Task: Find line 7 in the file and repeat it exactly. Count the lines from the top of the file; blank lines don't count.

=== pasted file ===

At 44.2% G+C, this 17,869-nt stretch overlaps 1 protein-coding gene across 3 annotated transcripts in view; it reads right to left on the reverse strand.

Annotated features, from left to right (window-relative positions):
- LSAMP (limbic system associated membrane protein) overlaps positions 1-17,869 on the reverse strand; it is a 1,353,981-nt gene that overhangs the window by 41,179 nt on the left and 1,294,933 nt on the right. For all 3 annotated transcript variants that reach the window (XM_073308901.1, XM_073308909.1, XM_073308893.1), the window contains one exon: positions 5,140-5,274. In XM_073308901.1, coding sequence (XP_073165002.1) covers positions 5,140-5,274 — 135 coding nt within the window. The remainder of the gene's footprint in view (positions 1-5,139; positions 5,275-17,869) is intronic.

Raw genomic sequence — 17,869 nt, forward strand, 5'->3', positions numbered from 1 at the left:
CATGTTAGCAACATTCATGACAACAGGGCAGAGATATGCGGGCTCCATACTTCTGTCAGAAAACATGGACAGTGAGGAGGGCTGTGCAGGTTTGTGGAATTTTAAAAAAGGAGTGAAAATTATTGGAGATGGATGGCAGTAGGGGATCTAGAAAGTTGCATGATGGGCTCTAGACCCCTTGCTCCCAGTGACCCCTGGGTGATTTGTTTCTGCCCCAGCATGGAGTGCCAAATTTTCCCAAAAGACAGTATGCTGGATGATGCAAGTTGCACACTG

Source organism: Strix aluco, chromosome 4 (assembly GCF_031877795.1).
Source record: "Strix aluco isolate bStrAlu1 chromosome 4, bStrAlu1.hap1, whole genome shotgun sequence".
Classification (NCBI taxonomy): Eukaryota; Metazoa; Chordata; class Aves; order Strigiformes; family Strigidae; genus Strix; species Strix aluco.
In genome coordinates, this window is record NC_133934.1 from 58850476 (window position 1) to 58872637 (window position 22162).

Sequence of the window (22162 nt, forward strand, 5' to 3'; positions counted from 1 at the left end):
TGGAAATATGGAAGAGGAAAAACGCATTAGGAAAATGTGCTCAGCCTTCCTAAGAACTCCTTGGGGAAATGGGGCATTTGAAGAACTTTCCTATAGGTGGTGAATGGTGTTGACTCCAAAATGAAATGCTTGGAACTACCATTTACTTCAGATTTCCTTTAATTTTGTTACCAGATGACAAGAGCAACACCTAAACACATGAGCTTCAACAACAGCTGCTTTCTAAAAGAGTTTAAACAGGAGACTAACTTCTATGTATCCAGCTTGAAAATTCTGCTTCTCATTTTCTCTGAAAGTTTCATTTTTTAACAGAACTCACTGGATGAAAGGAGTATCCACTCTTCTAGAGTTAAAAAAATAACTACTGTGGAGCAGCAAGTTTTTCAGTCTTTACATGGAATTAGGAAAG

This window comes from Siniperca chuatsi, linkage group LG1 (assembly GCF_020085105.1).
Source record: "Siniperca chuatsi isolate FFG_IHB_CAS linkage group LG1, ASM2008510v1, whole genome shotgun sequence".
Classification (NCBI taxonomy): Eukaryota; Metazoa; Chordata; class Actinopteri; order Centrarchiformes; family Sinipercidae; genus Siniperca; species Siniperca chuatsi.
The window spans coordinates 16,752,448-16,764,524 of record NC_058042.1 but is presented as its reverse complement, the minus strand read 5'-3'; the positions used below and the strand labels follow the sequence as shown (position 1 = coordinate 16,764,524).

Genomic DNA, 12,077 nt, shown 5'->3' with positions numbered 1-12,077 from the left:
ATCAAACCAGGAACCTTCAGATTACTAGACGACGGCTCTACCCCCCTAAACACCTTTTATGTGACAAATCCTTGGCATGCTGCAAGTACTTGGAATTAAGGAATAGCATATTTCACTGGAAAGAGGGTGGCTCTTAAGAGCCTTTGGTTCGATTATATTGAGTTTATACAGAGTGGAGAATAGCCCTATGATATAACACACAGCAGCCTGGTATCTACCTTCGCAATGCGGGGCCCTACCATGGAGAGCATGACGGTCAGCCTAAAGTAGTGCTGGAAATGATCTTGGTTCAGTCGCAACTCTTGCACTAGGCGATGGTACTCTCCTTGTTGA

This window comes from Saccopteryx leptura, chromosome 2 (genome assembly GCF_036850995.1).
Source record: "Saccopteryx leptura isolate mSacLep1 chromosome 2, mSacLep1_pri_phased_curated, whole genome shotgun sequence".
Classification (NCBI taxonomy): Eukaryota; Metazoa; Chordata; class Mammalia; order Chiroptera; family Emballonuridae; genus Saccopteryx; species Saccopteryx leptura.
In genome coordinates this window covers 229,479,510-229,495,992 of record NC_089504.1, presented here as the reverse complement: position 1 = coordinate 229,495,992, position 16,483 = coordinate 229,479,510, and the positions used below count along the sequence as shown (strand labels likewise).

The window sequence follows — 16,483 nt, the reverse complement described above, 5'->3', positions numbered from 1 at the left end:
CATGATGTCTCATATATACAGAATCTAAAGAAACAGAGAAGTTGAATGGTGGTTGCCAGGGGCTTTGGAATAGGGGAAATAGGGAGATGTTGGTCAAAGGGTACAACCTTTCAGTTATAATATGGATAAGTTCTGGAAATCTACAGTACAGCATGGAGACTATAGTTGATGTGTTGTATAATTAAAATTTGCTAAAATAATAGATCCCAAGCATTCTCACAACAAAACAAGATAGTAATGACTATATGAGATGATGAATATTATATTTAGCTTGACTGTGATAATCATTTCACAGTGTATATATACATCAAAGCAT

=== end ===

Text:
Source record: "Strix aluco isolate bStrAlu1 chromosome 4, bStrAlu1.hap1, whole genome shotgun sequence".